I forgive myself for accepting and allowing myself to have not realised that this polarisation of the “black sheep” character extended into the realm of fears where I was on the one hand absolutely fearless regarding my travels and living in a new country, or moving to a new country and dealing with all the ins and outs of establishing myself there, and on the other hand, fear-ridden inside, fearing loss and rejection by the selected view friends or losing a project/job/collaborator which I used to give meaning to my life.  
I forgive myself for accepting and allowing myself to have a memory of my parents exist within me where they favoured my brother over me in giving him gifts that he liked as well as other material things with the excuse that he was sick.
I forgive myself for accepting and allowing myself to hold onto a memory of my parents where they favoured my brother over me in giving him gifts that he liked as well as other material things with the excuse that he was sick. 
I forgive myself for accepting and allowing myself to define attention, pride, and care within the memory of my parents favouring my brother over me by giving him gifts that he liked as well as other material things with the excuse that he was sick.
I forgive myself for accepting and allowing myself to separate myself from attention, pride, and care through defining attention, pride and care within the memory of my parents favouring my brother over me by giving him gifts that he liked as well as other material things with the excuse that he was sick, in separation of myself. 
I forgive myself for accepting and allowing myself to not realise that attention, pride and care are here as me equal and one in every breath. 
I forgive myself for accepting and allowing myself to have a memory of my mother telling me “you can do this alone you are healthy” exist within me. 
I forgive myself for accepting and allowing myself to hold onto a memory of my mother telling me “you can do this alone you are healthy”.
I forgive myself for accepting and allowing myself to define independence, rejection, withdrawal within the memory of my mother telling me “you can do this alone you are healthy”.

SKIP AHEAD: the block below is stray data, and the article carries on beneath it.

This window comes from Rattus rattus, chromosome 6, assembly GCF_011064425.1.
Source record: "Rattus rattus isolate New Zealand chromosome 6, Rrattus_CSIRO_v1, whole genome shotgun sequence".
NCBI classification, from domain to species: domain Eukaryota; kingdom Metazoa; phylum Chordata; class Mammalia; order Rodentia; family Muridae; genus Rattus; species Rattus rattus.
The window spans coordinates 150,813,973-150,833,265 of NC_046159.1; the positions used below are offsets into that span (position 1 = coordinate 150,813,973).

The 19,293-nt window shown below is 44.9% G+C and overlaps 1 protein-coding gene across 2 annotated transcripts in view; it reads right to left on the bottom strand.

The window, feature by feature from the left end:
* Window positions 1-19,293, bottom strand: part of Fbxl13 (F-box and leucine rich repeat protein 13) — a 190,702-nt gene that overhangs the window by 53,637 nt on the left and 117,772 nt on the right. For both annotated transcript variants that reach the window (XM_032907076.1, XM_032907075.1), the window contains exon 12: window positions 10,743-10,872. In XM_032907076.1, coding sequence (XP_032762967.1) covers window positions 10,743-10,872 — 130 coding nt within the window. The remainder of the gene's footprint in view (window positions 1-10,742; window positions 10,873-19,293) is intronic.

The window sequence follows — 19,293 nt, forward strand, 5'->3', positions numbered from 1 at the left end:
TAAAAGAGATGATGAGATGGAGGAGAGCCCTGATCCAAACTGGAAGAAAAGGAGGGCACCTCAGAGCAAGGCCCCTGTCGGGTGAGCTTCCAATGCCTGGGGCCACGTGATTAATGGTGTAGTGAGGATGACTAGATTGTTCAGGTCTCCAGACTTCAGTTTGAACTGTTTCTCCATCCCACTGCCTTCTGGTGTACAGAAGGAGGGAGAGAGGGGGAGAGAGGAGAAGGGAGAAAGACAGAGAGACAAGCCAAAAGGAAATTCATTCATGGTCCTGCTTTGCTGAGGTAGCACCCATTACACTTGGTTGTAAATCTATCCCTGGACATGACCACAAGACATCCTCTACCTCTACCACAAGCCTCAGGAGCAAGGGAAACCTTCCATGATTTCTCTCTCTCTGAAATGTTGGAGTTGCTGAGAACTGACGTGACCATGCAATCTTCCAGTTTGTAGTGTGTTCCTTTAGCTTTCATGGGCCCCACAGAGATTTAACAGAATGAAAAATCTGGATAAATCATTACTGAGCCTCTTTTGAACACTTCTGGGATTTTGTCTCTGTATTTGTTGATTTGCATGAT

I forgive myself for accepting and allowing myself to separate myself from independence, rejection, and withdrawal through defining independence, rejection and withdrawal within the memory of my mother telling me “you can do this alone you are healthy”, in separation of myself. 
I forgive myself for accepting and allowing myself to not realise that independence, rejection and withdrawal are here as me equal and one in every breath. 
I forgive myself for accepting and allowing myself to have experienced myself as jealous of my brother and have used the “black sheep” character to find solace and stop the jealousy because I believed that neither my brother nor my parents could have ever dreamed to have a life like mine. 

I forgive myself for accepting and allowing myself to have not realised that I have used and abused the "black sheep" character to run away from my Self and thus have used and abused all that is physical at the same time because to run away I ran to different physical places in the world. 

I forgive myself for accepting and allowing myself to not realise that I am here at all times and that facing myself is the only way I can step out of any character - here, breathing as me. 

I commit myself to stop playing the "black sheep" character and face myself in every way, all fears, all loneliness, all memories and realise that there is no place in the world where I can hide from myself.

I commit myself to realise all attachment to objects/projects/people and stand here one and equal to myself and thus to all as all is one. 

I commit myself to realise that the division of groups, no matter what their nature, is always based on separation as this is the concept of "two or more in my name"/ "divide and conquer" whether that the basis is intellectually or physically. 

I commit myself to stop all acts of diversion and face my daily tasks as what they are: to get the job done and create a world that is best for all. 

I commit myself to honour my process as birthing myself in the physical as the first and foremost responsibility that I have in this life, which is the responsibility to all and thus all that is individualised as objects/projects/people is equal to me in process.